Immunosuppression and Tolerance in Adult Liver Transplantation. A literature review on the immunosuppression-drugs after a liver transplantation; how to best provide safe treatment and good quality of life.
AuthorAlmendingen, Tora Elisabeth
Background: There is increasing interest in long-term management issues in liver transplantation recipients; quality of life, complications related to extended immunosuppressants, natural development of co-morbidities and recurrent disease. IS agents are used in induction of the liver transplantation, maintenance of the organ, and reversal of organ rejection. Aim: A systematic literature search with the purpose of summaries the existing clinical research on this specific topic; immunosuppressive medications post-liver transplantation. Material and methods: Search method in PubMed; Medical Subject Headings, with the terms: ("Liver Transplantation"[Mesh]) AND "Immunosuppression" [Mesh]. The selected studies were assessed for scientific quality and relevance for the thesis. Results: Steroid-based IS are responsible for a substantial post-LTx morbidity and mortality, hence, minimization of its use is of utmost importance to improve patient’s quality of life. Because of systemic steroids impact on all organs in the human body and all its side effects that increases risk factors of morbidity. It is important to comprehend the hepatic disease and the patient, as well as understanding the efficacies and side effects/interactions of IS medication. This way the doctor and the patient can strike a balance between suppression of rejection and minimization of side effects. The patient group are very complex, and this have been shown to be a challenge when it comes to comparing the result on the effect of different studies with different immunosuppression’s as the reason for liver failure have a lot to say for graft rejection and patient survival, especially for complication accruing with lifelong IS. Conclusion: LTx recipients are an inherently complex population, with diverse and serious underlying medical concerns that have the potential to adversely affect posttransplant outcomes, thus would a general IS therapy lead to a greater rejection rate. There is a need for more clinical studies, random control trails, that can help us finding the best immunosuppressive treatment for liver transplanted patients.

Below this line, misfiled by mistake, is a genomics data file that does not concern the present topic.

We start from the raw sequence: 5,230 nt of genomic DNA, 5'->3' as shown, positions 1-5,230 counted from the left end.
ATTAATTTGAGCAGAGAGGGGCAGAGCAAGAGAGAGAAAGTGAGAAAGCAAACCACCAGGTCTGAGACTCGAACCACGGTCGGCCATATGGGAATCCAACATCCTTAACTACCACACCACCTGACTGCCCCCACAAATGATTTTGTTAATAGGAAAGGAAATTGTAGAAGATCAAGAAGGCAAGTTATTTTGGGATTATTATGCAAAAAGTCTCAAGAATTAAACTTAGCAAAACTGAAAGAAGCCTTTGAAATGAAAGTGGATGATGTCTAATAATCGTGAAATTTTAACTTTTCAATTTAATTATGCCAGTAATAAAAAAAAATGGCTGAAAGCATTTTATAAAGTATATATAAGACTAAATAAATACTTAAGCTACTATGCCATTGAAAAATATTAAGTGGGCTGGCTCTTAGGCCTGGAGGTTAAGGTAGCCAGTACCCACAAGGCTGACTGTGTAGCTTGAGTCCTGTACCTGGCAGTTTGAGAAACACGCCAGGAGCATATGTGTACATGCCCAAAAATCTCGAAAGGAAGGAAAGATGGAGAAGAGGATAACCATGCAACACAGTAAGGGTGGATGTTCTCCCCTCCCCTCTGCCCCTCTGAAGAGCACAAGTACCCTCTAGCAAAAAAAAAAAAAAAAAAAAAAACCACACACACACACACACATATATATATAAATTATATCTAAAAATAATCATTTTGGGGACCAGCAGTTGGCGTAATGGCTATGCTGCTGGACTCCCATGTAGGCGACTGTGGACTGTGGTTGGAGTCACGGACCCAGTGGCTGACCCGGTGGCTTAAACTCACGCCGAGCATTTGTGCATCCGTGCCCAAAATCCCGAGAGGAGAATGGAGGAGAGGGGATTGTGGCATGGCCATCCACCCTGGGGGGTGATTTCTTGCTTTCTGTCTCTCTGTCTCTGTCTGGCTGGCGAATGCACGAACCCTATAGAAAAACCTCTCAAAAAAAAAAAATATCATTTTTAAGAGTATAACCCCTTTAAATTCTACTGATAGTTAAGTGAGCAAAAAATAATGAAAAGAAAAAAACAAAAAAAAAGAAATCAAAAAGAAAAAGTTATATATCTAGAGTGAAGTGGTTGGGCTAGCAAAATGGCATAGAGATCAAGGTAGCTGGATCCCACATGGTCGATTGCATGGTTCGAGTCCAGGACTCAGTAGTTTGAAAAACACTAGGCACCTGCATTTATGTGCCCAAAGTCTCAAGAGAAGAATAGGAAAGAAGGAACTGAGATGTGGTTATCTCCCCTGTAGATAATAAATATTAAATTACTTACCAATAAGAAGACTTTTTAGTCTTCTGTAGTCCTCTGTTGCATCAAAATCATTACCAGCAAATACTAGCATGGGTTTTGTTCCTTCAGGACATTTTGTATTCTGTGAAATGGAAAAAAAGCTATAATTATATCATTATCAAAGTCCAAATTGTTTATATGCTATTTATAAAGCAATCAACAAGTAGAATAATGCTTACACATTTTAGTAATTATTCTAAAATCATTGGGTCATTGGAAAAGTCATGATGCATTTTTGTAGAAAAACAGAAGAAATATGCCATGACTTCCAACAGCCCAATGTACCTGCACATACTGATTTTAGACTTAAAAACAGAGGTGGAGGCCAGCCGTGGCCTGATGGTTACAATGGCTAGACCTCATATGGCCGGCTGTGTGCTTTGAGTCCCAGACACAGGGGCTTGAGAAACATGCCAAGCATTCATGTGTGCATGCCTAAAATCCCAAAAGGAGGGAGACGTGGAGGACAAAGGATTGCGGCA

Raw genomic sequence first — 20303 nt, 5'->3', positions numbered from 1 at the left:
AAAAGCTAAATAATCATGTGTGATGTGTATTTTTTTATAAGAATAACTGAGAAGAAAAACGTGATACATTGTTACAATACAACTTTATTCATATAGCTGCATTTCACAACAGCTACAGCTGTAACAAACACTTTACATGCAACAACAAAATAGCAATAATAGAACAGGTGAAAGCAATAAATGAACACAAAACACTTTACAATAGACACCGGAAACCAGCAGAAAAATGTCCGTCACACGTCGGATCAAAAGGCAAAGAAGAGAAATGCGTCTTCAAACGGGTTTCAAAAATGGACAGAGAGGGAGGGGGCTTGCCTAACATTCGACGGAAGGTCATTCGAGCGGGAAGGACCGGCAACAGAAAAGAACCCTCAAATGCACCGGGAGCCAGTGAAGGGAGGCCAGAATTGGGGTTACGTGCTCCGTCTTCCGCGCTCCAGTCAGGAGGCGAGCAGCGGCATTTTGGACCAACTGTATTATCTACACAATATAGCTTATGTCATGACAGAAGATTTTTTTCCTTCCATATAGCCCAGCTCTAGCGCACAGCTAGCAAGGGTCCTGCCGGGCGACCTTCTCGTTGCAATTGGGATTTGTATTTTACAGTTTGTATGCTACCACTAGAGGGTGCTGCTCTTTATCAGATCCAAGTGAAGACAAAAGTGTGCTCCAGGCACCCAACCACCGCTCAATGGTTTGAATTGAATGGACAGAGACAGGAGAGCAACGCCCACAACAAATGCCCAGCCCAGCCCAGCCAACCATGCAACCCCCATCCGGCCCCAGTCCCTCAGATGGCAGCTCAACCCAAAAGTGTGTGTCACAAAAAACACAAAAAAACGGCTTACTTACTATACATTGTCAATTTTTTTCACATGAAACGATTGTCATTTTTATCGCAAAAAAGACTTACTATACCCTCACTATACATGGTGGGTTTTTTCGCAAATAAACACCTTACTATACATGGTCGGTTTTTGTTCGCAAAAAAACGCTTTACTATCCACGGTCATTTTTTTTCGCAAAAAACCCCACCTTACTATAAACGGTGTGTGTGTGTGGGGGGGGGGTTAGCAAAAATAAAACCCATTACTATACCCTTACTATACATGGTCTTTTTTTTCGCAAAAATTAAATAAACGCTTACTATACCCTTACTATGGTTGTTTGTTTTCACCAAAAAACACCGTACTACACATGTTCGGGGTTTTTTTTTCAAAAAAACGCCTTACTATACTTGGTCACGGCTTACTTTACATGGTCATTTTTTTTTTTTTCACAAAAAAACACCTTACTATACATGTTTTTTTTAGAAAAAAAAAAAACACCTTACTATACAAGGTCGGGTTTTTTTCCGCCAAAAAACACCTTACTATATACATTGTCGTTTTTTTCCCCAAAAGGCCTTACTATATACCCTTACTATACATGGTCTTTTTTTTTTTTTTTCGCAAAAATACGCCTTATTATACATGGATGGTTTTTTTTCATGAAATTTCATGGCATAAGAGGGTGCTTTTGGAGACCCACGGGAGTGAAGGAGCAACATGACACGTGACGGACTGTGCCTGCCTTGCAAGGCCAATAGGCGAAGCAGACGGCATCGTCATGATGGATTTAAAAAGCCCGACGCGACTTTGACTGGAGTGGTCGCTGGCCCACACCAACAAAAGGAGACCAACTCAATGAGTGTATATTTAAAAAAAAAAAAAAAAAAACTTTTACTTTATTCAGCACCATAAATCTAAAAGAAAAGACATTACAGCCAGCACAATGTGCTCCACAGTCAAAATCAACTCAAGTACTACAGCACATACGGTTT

PublisherUiT Norges arktiske universitet
UiT The Arctic University of Norway
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